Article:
It appears as if paper stock markets will remain sluggish throughout the fourth quarter of 2014, failing to deliver on the earlier expectation that modest improvements in the domestic paper and paperboard industry seen previously this year would lead to a more robust recovery.
Figures from the American Forest & Paper Association (AF&PA), Washington, showed that total boxboard production increased by 1.1 percent in August 2014 compared with August of last year. Further, August 2014 figures showed a modest 0.8 percent improvement from July 2014. This information generated optimism among some paper stock dealers.
However, improvements have not been seen across all recovered paper grades. The AF&PA reports that kraft paper shipments for August 2014 dropped by 1.9 percent from the previous month, driving shipments for the first eight months of the year down 3.5 percent from the same period during the prior year.
The shift from modest recovery to static at best appears to be the result of an overall economic slowdown in China. Recovered fiber consumers in China, a top export destination for the material, have been scaling back their purchases of many bulk paper stock grades in light of the country’s economic difficulties. Several exporters say that while buyers for Chinese mills are still placing orders, interest seems to be flagging.
The slowdown in shipments to China has allowed U.S. board mills to aggressively push down OCC (old corrugated containers) pricing. Additionally, after aggressively purchasing OCC earlier this year, many board mills have fairly healthy raw material inventories and are not actively buying more than their contracted tonnages.
Domestically, the paper industry’s long-term problems continue, with a number of mills closing throughout the United States. Fusion Paperboard, a recycled paperboard mill in Versailles, Connecticut, recently closed, removing roughly 150,000 tons of 100-percent-recycled-content boxboard per year from the market. In closing the mill, which has been in operation since the 1960s, Fusion said it was unable to withstand many of the recent changes in the industry and could no longer operate in the increasingly difficult market conditions. “Despite recent efforts, the operation can no longer be sustained,” the company said.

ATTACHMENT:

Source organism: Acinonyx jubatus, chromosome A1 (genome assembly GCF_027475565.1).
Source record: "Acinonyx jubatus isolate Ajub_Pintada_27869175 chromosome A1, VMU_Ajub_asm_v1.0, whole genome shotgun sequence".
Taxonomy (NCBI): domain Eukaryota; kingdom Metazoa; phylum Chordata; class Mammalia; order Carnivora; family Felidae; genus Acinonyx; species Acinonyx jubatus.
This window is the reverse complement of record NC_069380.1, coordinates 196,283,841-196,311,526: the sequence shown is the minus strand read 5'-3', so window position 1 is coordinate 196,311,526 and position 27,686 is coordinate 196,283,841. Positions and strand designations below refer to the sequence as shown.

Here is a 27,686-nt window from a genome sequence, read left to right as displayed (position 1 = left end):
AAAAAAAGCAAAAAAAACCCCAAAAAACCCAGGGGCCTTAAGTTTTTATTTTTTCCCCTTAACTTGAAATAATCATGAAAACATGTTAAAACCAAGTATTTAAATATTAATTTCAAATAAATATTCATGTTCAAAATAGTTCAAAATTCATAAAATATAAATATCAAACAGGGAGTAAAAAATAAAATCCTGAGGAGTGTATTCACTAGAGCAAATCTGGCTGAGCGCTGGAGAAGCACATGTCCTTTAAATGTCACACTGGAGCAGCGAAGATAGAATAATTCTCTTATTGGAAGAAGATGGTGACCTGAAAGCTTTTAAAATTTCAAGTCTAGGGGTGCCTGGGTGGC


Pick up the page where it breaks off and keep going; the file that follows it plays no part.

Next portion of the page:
Additionally, Kruger Inc., a paper company headquartered in Montreal, has announced plans to indefinitely shut down one of its newsprint machines and its deinked pulp plant operations at its Brompton mill in Sherbrooke, Quebec. The shutdown, slated for Nov. 14, 2014, will reduce the company’s annual newsprint production by 100,000 metric tons.
This decision adds to the steady woes newsprint producers have seen as they continue to experience lower demand for their finished product. A recent report from Boston-based RISI notes that August newsprint shipments to U.S. sources dropped by 12.2 percent, while the figure has declined by 7.2 percent over the first eight months of the year.
Mill closures were not limited to newsprint and board producers, however. The printing and writing (P&W) sector is viewed as even more challenging. Verso Paper, based in Memphis, Tennessee, has announced plans to shutter its coated groundwood paper mill in Bucksport, Maine, by the end of 2014. The closure is expected to reduce the company’s coated groundwood paper production capacity by approximately 350,000 tons per year and its specialty paper production capacity by roughly 55,000 tons. Verso Paper, however, is not a considerable consumer of recycled fiber.
Verso says it hopes to stem the steady erosion being seen in this sector through its acquisition of NewPage Paper, which also has a significant presence in P&W paper. That deal is expected to be completed by the end of 2014.